Saturday, January 10, 2015

Comments On Joe Sacco's "On Satire"

The cartoon satire of Joe Sacco is pointed in the direction of Charlie Hebdo. In this sequence Sacco satirizes the satire of Hebdo (and yes, such a thing is possible) by creating as many offensive panels as will fit onto some publisher's page (but not of Islam of course, that's like stepping on a landmine on purpose). Sacco is attempting to create a satirical condemnation of Hebdo and his satire of absolutely everything. But how does satire work to condemn satire? Are stupid statements and stupid drawings to be blamed for the deaths of their creators? That seems to be the message, down to the final panel.

In the final panel, Sacco satirically concludes that Muslims must be driven into the sea, if we cannot get along with them.

Satire can be a form of Reductio Ad Absurdum which takes a truth, inverts it and takes it to its extreme limits to show the absurdity of the falseness of the inversion. But it also takes a truth, does not invert it, and takes the truth to its extreme merely to ridicule it. So with the bomb/Muhammad cartoon, non-inverted ridicule is the process. But with Sacco, the attempt is to tell a truth by taking its inversion to the limit, and ridiculing that. But he fails.

Here's why. Freedom is not a value which succumbs to assaults by using it. In other words, using freedom to attack freedom is absurd, logically (self-referencing, non-coherent). So Sacco's final panel becomes an enigma: is it ridicule of a concept? Or is it ridicule of the ridicule of a concept? At this point, satire itself falls apart and becomes just a curiosity of paradox. We are no longer able to discern whether the final concept is what Sacco wants us to believe, or what he wants us to disbelieve.

This is especially true, if Sacco's use of the freedom to publish is an attack on Hebdo's freedom to publish. Regardless of the logical disconnect involved in Sacco's panels, both he and Hebdo are exercising freedom of speech, and if Sacco is against his own freedom of speech, he is still free to say so, and does. The irrationality stands proud for all to see.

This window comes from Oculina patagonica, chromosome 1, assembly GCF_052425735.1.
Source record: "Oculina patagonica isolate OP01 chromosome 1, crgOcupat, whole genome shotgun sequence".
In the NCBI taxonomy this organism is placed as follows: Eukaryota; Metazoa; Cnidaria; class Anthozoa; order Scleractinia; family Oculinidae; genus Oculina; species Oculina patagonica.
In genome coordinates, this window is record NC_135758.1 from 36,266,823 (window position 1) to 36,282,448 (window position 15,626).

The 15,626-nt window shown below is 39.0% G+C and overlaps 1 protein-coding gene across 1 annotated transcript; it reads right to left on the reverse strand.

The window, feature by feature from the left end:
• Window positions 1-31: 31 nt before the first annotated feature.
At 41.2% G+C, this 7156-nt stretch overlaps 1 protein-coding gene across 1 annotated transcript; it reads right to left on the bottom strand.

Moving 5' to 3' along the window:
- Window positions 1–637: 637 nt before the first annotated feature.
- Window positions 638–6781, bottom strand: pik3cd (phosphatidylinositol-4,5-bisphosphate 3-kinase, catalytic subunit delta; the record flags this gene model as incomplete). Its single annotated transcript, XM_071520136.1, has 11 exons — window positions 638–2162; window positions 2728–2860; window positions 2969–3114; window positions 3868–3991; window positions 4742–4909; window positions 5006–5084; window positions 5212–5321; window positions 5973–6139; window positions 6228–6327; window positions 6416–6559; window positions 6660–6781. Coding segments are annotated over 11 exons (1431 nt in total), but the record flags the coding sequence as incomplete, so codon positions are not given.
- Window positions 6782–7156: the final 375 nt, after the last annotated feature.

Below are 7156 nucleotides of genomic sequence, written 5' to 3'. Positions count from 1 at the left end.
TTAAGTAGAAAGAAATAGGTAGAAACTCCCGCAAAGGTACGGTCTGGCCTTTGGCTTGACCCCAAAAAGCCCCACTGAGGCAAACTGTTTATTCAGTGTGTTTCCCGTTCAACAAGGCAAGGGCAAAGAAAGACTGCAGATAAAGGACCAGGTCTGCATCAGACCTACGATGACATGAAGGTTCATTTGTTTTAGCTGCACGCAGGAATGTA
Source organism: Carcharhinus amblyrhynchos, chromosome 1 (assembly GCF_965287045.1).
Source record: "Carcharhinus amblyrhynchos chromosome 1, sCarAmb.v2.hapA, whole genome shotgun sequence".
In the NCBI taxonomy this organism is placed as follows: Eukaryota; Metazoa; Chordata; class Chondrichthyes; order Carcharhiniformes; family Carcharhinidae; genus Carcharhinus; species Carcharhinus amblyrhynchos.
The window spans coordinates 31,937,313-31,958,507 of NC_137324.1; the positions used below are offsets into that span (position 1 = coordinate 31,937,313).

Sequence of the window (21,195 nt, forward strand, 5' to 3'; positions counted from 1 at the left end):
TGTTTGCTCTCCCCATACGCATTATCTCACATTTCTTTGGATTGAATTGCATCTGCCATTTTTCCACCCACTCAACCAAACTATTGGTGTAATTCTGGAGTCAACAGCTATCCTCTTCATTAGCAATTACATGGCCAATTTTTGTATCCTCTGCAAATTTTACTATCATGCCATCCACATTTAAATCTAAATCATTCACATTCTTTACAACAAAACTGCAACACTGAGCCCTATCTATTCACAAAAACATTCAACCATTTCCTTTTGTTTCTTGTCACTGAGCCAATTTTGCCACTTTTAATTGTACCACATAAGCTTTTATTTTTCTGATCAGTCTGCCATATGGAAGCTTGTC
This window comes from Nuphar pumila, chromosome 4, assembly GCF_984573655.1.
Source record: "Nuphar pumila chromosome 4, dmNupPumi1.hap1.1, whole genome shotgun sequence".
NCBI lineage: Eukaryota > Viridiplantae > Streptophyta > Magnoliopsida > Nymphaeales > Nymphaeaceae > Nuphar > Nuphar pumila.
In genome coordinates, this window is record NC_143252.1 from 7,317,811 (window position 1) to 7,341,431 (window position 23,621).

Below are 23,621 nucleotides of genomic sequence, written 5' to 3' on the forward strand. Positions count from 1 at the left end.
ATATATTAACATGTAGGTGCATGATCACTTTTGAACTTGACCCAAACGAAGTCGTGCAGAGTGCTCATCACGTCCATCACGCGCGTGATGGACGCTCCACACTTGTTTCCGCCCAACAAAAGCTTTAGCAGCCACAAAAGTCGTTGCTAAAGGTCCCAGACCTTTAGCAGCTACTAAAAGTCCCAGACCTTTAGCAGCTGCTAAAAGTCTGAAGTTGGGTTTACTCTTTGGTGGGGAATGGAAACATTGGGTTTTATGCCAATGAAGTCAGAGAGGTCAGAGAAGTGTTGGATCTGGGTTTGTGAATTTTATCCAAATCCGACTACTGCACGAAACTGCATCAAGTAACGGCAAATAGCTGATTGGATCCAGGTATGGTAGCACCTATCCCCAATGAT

This recalls to mind the Christopher Hitchens incident in Beirut. Hitchens and friend were walking down a street, and Hitchens saw a sign posted which offended him. So he defaced the sign. An Islamist across the street was offended by Hitchens' actions, so he came over and gave Hitchens a sound thumping, which took him quite a while to recover from.

Atheists are offended nearly as often as are Islamists, just by different things. But both groups want to act on their offendedness in an eliminationist fashion, so that their own ideology is the only one available and must be accepted. In Hitchens' case, Karma (different religion altogether) was virtually immediate.


Phoenix said...

This remind me of another common used Atheist tactic;the back-handed compliment.As Maher once said "Your religious nuts (muslims) are worse than our religious nuts (christians)."

Bill may not be a logician,philosopher or scientist but at least he is knows how to make some people laugh.

Rikalonius said...

All these self-proclaimed lovers of tolerance would have a heck of lot more credibility if they voiced their opinions about the perils of unrestricted free speech when artists were dumping crucifixes into urine for the same reason Charlie Hebo published cartoons, for shock value.

When Christians merely asked for labels warning them of particular lyrical content within music they were roundly criticized. And with acute irony impairment they then excoriated the parents for shirking their responsibility of knowing what their children were listening too.

I've read a lot of articles in the last couple days. Too many that seem waffle that while it was technically free speech, maybe it was also racist and not something authorities should tolerate. How fascist of you. Where these sensibility warriors during the US vs Larry Flynt. As I found out recently Charlie Hebo was just as crude when it came to Catholicism, but nobody was rushing to judgement prior to these attacks to condemn them for depicting masturbating nuns.

At least Charlie Hebo had the conviction to attack all religions equally unlike our so-called free speech warriors here in the U.S. The point was made by Charlie Hebo's editor a couple years ago. I live under French law, not under Koranic (Sharia) Law. That is ultimately the truth here. It is also true that suddenly, after a couple Jihadi sympathizers whose ties to radicalized factions have been ignored by French authorities, many are advocating rewriting the laws to disallow this sort of "hate speech".

Finally lets play the age old game wherein we postulate how the rhetoric of the terrorist apologist might be different if a couple Christians where the ones to gun down Charlie Hebo staffers. I think we all know the answer to that. I just read Cher the other day comparing this to abortion clinic bombings. When was the last abortion clinic bombing, 30 years ago?